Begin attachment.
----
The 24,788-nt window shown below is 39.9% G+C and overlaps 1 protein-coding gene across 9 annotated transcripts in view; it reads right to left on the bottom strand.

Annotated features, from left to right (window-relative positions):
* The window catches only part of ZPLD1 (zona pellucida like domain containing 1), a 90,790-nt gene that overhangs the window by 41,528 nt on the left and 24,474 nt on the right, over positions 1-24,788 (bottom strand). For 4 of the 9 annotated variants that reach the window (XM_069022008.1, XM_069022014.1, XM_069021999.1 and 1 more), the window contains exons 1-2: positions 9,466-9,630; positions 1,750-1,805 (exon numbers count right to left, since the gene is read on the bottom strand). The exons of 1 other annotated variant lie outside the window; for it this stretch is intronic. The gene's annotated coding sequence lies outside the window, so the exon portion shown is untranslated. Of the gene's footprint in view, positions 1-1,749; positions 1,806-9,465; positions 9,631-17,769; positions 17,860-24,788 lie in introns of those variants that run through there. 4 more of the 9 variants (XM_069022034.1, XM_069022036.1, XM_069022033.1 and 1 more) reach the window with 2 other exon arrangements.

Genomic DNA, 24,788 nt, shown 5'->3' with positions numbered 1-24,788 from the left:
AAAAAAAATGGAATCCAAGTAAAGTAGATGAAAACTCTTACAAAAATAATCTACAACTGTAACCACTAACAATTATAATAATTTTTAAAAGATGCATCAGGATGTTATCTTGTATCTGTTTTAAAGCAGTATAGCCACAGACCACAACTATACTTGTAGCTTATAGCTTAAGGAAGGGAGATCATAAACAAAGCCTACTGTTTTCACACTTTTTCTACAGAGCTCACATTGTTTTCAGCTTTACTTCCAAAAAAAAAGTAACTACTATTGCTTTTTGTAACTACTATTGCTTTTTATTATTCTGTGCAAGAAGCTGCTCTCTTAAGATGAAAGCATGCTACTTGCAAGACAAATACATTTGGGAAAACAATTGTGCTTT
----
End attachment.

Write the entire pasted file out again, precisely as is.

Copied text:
The 24,788-nt window shown below is 39.9% G+C and overlaps 1 protein-coding gene across 9 annotated transcripts in view; it reads right to left on the bottom strand.

Annotated features, from left to right (window-relative positions):
* The window catches only part of ZPLD1 (zona pellucida like domain containing 1), a 90,790-nt gene that overhangs the window by 41,528 nt on the left and 24,474 nt on the right, over positions 1-24,788 (bottom strand). For 4 of the 9 annotated variants that reach the window (XM_069022008.1, XM_069022014.1, XM_069021999.1 and 1 more), the window contains exons 1-2: positions 9,466-9,630; positions 1,750-1,805 (exon numbers count right to left, since the gene is read on the bottom strand). The exons of 1 other annotated variant lie outside the window; for it this stretch is intronic. The gene's annotated coding sequence lies outside the window, so the exon portion shown is untranslated. Of the gene's footprint in view, positions 1-1,749; positions 1,806-9,465; positions 9,631-17,769; positions 17,860-24,788 lie in introns of those variants that run through there. 4 more of the 9 variants (XM_069022034.1, XM_069022036.1, XM_069022033.1 and 1 more) reach the window with 2 other exon arrangements.

Genomic DNA, 24,788 nt, shown 5'->3' with positions numbered 1-24,788 from the left:
AAAAAAAATGGAATCCAAGTAAAGTAGATGAAAACTCTTACAAAAATAATCTACAACTGTAACCACTAACAATTATAATAATTTTTAAAAGATGCATCAGGATGTTATCTTGTATCTGTTTTAAAGCAGTATAGCCACAGACCACAACTATACTTGTAGCTTATAGCTTAAGGAAGGGAGATCATAAACAAAGCCTACTGTTTTCACACTTTTTCTACAGAGCTCACATTGTTTTCAGCTTTACTTCCAAAAAAAAAGTAACTACTATTGCTTTTTGTAACTACTATTGCTTTTTATTATTCTGTGCAAGAAGCTGCTCTCTTAAGATGAAAGCATGCTACTTGCAAGACAAATACATTTGGGAAAACAATTGTGCTTT